Before you decide whether circumcision should be performed for your son’s health, consider the benefits and risks. There is no risk of your son contracting HIV or genital herpes. This is the most obvious benefit. But the risk of bleeding and infection are also factors to consider. Many people find the risks more important than the benefits. Learn more about the risks and benefits of circumcision. You will be amazed at all the benefits circumcision can offer.
Reduces your risk of contracting HIV
The latest scientific evidence has cast doubt on the effectiveness of voluntary medical male circumcision to prevent HIV transmission. Researchers at the National Institute of Allergy and Infectious Diseases, (NIAID), claim that circumcision reduces HIV risk by 50%. The study compared HIV rates in circumcised and non-circumcised men from Eastern and Southern Africa. The study also found that men who were circumcised were more likely engage in risky sexual activities.
To determine if circumcision reduces HIV transmission in men, researchers conducted randomized controlled trials across three African countries, including Kenya and Tanzania. In the first study, nearly two-thirds of circumcised men were HIV-negative. A third study included a rural Ugandan population, where circumcision rates were lower among rural men. Over 11,000 men volunteered to take part in all three trials. One group received circumcision at the time of enrollment, while the control group was not circumcised until the end of the study. Researchers also monitored newly acquired infections in both groups. Researchers found that circumcision could reduce HIV transmission by as much as 65 percent in the second study. Due to overwhelming evidence, the studies were halted prematurely.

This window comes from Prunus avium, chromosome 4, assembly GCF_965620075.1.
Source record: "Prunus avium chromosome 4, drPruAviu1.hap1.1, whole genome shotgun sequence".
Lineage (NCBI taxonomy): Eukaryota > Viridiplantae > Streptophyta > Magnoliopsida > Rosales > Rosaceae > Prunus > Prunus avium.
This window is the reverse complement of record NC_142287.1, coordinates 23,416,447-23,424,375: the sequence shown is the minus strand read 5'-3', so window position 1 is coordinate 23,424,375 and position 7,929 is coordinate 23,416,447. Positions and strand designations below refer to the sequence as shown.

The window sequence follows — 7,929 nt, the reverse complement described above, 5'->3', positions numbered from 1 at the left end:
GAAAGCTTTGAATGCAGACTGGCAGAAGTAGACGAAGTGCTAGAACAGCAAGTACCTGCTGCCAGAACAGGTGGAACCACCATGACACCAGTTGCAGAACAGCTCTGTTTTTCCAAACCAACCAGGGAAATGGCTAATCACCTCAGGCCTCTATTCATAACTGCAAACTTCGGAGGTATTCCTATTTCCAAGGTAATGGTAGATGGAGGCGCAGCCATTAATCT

Reduces risk of developing genital herpes
Genital herpesvirus is a commonly transmitted sexual disease. It can remain inactive for up to a year, and can infect the skin and mucous membranes. Once it is infected, it can reactivate in that same area multiple times during a person’s life. Recurring episodes of the disease are milder than the initial outbreak, and are usually much less severe and last for two to four weeks.
Avoiding sexual activity is the best way to prevent genital herpes. However, there are other preventive measures that you can take to minimize the risk of contracting the disease. Avoid sex with a partner who is not infected with genital herpes. Avoid casual contact, such as kissing and casual touching. Avoid sharing food, drink, or objects with your mouth.
Reduces your chance of developing penile cancer
Penile cancer is a devastating disease, and early detection and treatment is vital to minimizing the risk of recurring. Treatment can involve surgical procedures or radiation. To reduce your risk of developing penile cancer, follow these simple tips. You should immediately notify your health care provider if you notice any changes. A change in the way that you urinate, or your vaginal flow may indicate early signs of penile carcinoma.